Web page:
Financial updates for Cleveland Clinic, Sutter + 9 other health systems

https://www.beckershospitalreview.com/finance/financial-updates-for-cleveland-clinic-sutter-9-other-health-systems.html

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The following 11 health systems recently released financial updates:

1. Naples, Fla.-based NCH Healthcare System saw its revenue and net income improve in the 2018 fiscal year. The health system ended fiscal 2018 with net income of $37.3 million, up 45.3 percent from $20.4 million reported in the year prior.

2. Salt Lake City-based Intermountain Healthcare saw its revenues and operating income improve in fiscal year 2018. After incorporating nonoperating income, which was $240.2 million lower than the year before, Intermountain ended fiscal 2018 with net income of $598.5 million. That’s down 8.6 percent from $655.1 million reported in fiscal 2017.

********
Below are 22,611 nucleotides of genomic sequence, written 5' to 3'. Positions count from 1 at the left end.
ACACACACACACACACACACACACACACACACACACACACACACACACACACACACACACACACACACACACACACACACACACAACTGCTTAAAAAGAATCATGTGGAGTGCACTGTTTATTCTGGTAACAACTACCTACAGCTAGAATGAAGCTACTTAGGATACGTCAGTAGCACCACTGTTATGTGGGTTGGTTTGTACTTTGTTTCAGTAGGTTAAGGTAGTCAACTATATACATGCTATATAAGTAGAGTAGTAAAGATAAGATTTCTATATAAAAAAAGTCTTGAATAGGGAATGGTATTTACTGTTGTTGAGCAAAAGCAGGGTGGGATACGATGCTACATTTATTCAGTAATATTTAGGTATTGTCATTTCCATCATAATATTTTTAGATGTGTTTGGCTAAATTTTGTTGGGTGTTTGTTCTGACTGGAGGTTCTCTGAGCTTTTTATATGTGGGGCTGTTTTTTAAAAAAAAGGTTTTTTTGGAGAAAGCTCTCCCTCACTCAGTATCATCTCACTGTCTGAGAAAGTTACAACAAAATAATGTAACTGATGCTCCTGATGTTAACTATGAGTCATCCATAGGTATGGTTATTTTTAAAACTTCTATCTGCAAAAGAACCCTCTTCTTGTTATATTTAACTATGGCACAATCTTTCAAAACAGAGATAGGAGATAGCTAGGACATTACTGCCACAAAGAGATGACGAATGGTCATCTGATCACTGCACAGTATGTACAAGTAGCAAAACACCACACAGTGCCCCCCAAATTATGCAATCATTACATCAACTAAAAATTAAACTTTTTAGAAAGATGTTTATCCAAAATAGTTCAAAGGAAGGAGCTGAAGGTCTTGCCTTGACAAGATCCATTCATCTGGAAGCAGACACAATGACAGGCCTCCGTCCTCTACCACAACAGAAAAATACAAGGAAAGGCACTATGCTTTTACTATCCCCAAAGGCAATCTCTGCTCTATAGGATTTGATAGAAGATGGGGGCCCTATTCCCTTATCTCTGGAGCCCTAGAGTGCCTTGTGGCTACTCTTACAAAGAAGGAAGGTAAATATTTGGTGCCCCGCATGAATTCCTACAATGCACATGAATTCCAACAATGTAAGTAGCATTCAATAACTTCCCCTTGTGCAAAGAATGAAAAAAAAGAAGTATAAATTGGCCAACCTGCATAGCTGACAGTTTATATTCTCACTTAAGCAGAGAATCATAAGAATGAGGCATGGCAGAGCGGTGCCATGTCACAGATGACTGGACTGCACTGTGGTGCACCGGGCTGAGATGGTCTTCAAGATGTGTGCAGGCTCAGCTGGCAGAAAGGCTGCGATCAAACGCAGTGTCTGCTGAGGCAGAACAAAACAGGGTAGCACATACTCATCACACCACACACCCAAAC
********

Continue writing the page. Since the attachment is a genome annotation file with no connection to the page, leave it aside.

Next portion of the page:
3. Boston-based Dana-Farber Cancer Institute‘s revenue climbed 11.5 percent year over year to $487.2 million in the first quarter of fiscal year 2019. After factoring in a $31.6 million investment loss, Dana-Farber recorded a net loss of $1.2 million in the first three months of fiscal 2019. That’s compared to the first quarter of fiscal 2018, when the hospital recorded net income of $46.1 million.

4. Bronx, N.Y.-based Montefiore Medical Center saw operating revenue increase in 2018 but ended the period with a lower overall operating margin. After factoring in nonoperating gains and losses, the medical center recorded net income of $26.6 million for 2018, down 52.9 percent year over year from net income of $56.5 million.

5. Renton, Wash.-based Providence St. Joseph Health saw operating revenue increase in fiscal year 2018 but ended the period with a net loss. After factoring in investment losses, Providence St. Joseph ended 2018 with a net loss of $445 million compared to net income of $780 million the year prior.

6. Cleveland Clinic‘s revenue increased in 2018, but the system’s operating income and net income declined year over year. After factoring in nonoperating losses, Cleveland Clinic ended 2018 with net income of $103.9 million, down 91 percent from $1.2 billion in the year prior.